Terrorism: February 14, 2002


: At 19.30 hours EST on 11 February 2002, the FBI released the names of 13 suspects who were allegedly planning to attack the United States as early as the following day. The FBI called on 18,000 federal, state and local law enforcement officials to stop and detain the men. This was quickly followed by photos posted on the FBI's web page (http://www.fbi.gov/mostwant/seekinfo/temp021102.htm). 

Law enforcement officials said the alert was prompted by information obtained in the previous few days from interviews of detainees in Afghanistan and Guantanamo Bay, Cuba, but did not determine until the evening of the 11th that the information was credible enough to warrant a public warning.

However, this alert was based on "raw data, not evaluated". The bulletin (http://www.fbi.gov/mostwant/seekinfo/2-11-02.htm ) issued to law enforcement agencies listed the names of 17 people, most Saudis or Yemenis and one possibly from Tunisia. Law enforcement officials knew nothing about the suspects whereabouts, backgrounds or whether they were affiliated with any known terrorist organizations.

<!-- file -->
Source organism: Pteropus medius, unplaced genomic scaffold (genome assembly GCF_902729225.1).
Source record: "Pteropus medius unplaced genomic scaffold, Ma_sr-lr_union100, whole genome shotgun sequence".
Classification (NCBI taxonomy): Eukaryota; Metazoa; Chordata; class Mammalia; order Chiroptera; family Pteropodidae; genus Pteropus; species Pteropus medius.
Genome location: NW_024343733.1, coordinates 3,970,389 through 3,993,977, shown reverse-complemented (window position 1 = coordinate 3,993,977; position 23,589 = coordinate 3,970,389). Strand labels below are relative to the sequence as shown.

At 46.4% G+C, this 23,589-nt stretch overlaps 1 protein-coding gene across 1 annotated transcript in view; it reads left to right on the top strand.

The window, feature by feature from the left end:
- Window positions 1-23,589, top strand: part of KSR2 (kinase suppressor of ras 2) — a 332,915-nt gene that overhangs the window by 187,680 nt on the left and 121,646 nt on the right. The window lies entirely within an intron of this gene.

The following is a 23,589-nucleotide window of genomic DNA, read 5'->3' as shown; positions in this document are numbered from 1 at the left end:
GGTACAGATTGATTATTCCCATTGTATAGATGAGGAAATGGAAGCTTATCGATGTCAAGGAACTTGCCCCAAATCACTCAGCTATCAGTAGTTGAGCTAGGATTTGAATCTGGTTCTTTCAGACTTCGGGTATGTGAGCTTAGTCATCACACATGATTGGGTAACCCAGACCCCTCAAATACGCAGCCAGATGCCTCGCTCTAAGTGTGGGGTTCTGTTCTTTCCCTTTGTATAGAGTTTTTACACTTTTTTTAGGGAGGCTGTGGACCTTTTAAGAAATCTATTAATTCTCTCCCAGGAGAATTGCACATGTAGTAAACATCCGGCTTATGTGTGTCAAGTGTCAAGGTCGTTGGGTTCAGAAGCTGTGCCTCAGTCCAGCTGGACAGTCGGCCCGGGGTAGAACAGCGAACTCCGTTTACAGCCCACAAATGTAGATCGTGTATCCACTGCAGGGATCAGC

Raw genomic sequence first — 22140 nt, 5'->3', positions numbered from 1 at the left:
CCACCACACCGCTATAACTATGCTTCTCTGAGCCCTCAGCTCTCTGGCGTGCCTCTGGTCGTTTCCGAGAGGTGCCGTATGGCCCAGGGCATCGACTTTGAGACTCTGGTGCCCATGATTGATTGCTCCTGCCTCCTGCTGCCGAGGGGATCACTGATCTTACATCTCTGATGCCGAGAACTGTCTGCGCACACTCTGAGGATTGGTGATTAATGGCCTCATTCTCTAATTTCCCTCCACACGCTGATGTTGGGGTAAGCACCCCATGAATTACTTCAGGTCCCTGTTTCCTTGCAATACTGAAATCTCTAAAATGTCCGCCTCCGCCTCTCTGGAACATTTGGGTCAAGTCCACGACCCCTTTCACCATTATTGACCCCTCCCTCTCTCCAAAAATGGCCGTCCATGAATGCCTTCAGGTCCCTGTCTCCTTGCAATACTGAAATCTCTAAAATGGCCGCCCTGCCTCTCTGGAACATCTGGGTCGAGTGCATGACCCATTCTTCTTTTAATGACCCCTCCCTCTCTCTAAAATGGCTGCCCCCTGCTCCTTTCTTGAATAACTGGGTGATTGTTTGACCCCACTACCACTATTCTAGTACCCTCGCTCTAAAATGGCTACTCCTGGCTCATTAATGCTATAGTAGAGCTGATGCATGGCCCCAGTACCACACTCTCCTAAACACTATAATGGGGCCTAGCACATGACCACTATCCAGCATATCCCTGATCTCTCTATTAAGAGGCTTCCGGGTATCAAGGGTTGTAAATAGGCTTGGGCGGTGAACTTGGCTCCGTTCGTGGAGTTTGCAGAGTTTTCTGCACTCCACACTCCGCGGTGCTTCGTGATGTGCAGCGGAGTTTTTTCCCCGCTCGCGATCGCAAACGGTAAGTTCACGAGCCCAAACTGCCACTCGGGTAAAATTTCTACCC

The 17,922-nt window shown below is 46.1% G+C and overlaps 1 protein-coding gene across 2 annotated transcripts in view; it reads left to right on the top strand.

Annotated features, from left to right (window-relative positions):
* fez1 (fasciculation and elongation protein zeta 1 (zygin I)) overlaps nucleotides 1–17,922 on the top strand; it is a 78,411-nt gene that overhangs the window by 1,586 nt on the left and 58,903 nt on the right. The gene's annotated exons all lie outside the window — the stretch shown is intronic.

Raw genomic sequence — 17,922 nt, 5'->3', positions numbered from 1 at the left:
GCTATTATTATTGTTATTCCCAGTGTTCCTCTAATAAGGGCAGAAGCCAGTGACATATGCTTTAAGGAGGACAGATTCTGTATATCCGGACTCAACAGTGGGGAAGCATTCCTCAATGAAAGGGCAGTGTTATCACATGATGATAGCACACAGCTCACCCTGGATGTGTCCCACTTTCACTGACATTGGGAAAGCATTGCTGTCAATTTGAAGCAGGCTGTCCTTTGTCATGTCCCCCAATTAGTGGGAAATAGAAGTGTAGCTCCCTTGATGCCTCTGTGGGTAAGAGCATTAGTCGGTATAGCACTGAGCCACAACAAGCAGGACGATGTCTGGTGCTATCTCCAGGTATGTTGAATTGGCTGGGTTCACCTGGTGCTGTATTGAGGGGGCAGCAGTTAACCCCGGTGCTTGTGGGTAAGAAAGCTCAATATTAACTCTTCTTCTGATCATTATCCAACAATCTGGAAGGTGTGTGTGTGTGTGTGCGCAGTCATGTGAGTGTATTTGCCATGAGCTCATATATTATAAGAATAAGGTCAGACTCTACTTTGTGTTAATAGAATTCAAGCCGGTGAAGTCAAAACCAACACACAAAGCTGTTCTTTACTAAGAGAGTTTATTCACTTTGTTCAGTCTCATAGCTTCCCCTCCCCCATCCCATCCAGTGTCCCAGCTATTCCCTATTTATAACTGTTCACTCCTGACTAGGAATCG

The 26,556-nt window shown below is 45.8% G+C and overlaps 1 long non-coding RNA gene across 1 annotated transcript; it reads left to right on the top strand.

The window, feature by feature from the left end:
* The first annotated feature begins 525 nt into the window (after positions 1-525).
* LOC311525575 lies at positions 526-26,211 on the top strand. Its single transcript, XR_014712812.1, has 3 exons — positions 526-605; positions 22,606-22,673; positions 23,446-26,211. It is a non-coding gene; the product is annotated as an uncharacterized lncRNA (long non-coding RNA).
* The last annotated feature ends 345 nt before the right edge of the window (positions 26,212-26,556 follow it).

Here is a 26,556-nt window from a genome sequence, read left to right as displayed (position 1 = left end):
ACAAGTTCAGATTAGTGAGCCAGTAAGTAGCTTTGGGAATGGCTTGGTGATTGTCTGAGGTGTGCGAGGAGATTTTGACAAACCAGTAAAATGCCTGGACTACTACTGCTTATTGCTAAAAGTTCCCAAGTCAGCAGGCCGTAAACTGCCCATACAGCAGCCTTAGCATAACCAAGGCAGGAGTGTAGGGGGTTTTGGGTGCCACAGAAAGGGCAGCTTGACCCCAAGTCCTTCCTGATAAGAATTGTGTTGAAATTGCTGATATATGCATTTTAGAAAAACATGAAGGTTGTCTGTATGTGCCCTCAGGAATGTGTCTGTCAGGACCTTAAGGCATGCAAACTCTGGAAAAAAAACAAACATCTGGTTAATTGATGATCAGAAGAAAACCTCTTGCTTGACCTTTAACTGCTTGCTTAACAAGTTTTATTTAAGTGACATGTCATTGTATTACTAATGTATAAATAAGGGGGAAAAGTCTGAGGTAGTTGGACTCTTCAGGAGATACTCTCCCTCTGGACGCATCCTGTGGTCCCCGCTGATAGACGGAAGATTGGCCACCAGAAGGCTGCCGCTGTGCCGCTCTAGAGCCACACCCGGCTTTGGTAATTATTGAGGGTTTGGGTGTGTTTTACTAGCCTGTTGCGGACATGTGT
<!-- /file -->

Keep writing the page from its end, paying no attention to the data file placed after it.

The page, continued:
Officials admitted to the New York Times that they had not fully evaluated the information, nor had they given security services from other countries an opportunity to analyze the information. These same unnamed officials hoped that other countries would help find or provide more information about the people identified in the security alert.

The FBI's mass-announcement also resulted in some criticism from local law enforcement agencies, who only heard about it on the news. The Philadelphia Police Department was particularly vocal, since FBI headquarters never told them and apparently neither the FBI's Philadelphia office. Philadelphia Commissioner Sylvester Johnson told the media that it was a clear lack of communications and that "we're gonna straighten this problem out." 

However, the FBI is willing to take the risk that some folks will see terrorists under every rock and their call for citizen vigilance remains in place. This event illustrates a fine line in the Intelligence game, between getting unverified information in the hands of those who can make a difference and waiting until information is confirmed but published too late to be of value. Now, do your part in this war and go look at the photos one more time. - Adam Geibel


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